BRAMS is pleased to announce that Dr. Séverine Samson (Université de Lille 3, Unité de Formation et Recherche en Psychologie, Laboratoire PSITEC – EA 4072) is an Invited Scholar at BRAMS Laboratory – from April 1 to 30, 2019. While at BRAMS, Dr. Dr. Séverine Samson will collaborate with Dr. Simone Dalla Bella and Dr. Delphine Dellacherien ona research project on music and Alzheimer’s disease.
About Prof. Séverine Samson
Séverine Samson, Ph.D., is a cognitive neuropsychologist and a Professor of psychology at the University of Lille in France and is in charge of the pre-surgical neuropsychological evaluation of epileptic patients in an Epilepsy unit (Pitié-Salpêtrière, Paris). In Lille, she developed neuropsychology training programs specialized in cognitive rehabilitation. Her research focuses on the neurobiological bases of perception, memory and emotion using methods from cognitive psychology, neuropsychology, psychophysiology and neuroimaging. More specifically, she used music as a framework for understanding the functioning of human memory and emotions. This evolution has led her to experimentally investigate potential therapeutic applications of music in the rehabilitation of cognitive and affective disorders. She addresses her research questions by analysing different neuropathologies of epileptic, degenerative, developmental and sensory origin. The multi-disciplinary approach used combines clinical research with the experimental rigor of basic research, at the interface of art, science and cognition.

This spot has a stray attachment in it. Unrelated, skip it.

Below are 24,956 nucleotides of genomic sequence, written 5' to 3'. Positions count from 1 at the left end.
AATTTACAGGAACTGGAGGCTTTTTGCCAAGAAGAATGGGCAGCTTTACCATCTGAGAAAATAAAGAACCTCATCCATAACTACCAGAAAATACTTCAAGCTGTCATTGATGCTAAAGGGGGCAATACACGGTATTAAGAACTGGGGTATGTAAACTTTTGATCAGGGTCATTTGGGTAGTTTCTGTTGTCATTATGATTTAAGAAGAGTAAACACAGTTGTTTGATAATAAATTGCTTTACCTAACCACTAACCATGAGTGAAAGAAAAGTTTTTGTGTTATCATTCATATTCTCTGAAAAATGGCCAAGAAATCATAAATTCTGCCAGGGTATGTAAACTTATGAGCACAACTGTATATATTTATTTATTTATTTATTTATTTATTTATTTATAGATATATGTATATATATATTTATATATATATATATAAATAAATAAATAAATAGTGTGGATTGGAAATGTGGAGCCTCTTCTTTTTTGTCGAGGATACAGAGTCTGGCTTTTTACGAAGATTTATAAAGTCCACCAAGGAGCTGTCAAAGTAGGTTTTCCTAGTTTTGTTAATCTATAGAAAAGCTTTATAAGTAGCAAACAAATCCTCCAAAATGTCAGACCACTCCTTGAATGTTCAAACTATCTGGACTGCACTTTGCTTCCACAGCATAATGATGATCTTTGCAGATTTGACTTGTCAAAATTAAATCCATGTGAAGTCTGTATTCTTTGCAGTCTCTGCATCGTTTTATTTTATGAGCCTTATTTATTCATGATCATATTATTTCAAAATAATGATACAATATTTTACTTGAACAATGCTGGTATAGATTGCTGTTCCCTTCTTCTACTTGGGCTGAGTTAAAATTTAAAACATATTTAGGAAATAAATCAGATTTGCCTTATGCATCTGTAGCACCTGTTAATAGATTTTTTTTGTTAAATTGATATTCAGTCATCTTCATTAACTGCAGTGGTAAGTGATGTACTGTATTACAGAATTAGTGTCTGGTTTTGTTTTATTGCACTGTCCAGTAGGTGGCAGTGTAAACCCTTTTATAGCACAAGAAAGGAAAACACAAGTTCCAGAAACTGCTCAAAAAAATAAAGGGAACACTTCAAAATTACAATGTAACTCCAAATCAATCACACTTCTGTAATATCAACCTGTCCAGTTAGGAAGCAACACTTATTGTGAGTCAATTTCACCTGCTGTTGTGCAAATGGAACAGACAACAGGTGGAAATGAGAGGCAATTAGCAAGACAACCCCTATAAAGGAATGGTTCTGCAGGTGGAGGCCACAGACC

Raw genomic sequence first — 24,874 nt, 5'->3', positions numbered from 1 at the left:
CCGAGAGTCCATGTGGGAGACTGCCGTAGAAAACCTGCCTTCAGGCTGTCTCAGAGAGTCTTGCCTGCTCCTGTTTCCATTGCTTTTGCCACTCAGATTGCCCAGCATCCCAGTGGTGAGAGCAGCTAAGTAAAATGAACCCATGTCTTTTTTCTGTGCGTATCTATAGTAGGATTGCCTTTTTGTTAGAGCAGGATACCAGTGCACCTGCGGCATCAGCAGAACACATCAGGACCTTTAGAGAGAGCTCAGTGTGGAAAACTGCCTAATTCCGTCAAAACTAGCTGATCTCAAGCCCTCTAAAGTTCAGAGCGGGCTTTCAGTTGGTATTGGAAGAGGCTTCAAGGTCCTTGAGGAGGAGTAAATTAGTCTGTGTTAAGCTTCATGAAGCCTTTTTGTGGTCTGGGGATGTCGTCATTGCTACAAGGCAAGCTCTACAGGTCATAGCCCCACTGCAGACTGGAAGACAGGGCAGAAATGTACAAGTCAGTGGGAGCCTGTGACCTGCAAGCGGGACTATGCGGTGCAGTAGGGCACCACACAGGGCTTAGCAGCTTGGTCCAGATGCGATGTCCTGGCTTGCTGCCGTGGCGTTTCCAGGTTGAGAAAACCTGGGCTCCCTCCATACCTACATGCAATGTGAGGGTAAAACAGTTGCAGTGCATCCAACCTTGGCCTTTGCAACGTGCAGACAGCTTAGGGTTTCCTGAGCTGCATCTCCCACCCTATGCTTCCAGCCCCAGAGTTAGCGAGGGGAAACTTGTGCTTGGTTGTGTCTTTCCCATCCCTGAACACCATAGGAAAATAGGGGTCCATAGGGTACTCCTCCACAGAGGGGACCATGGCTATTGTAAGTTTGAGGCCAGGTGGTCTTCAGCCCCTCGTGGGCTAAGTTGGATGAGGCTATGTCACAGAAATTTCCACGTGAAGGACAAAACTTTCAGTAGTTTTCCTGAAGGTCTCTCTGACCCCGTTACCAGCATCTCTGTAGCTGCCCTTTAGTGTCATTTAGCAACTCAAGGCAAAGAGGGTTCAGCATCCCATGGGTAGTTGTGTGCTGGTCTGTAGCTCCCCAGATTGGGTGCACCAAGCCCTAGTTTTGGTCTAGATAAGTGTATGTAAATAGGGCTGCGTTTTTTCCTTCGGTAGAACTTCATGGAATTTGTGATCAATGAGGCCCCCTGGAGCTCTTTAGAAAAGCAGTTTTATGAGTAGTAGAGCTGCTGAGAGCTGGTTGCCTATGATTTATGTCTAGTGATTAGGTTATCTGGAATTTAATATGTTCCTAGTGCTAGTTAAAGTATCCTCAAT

BRAMS is pleased to announce that Dr. Séverine Samson (Université de Lille 3, Unité de Formation et Recherche en Psychologie, Laboratoire PSITEC – EA 4072) is an Invited Scholar at BRAMS Laboratory – from March 1 to 31, 2014.
While at BRAMS, on March 27, 2014, Dr Samson will be giving a presentation titled: The benefits of music on dementia: Evidence from clinical trials
Abstract: The goal of my presentation is to illustrate how we can fill the gap between experimental findings and clinical applications in cognitive and emotional neurosciences. I will therefore report evidence from randomized clinical trials aiming at testing the effect of musical as compared to non-musical interventions on the emotional and behavioral status of patients with severe Alzheimer’s disease and mixed dementia. The promising potential for non-pharmacological treatments to improve the well-being of patients living in residential care will be discussed in light of the methodological constraints and requirements specific to these clinical studies.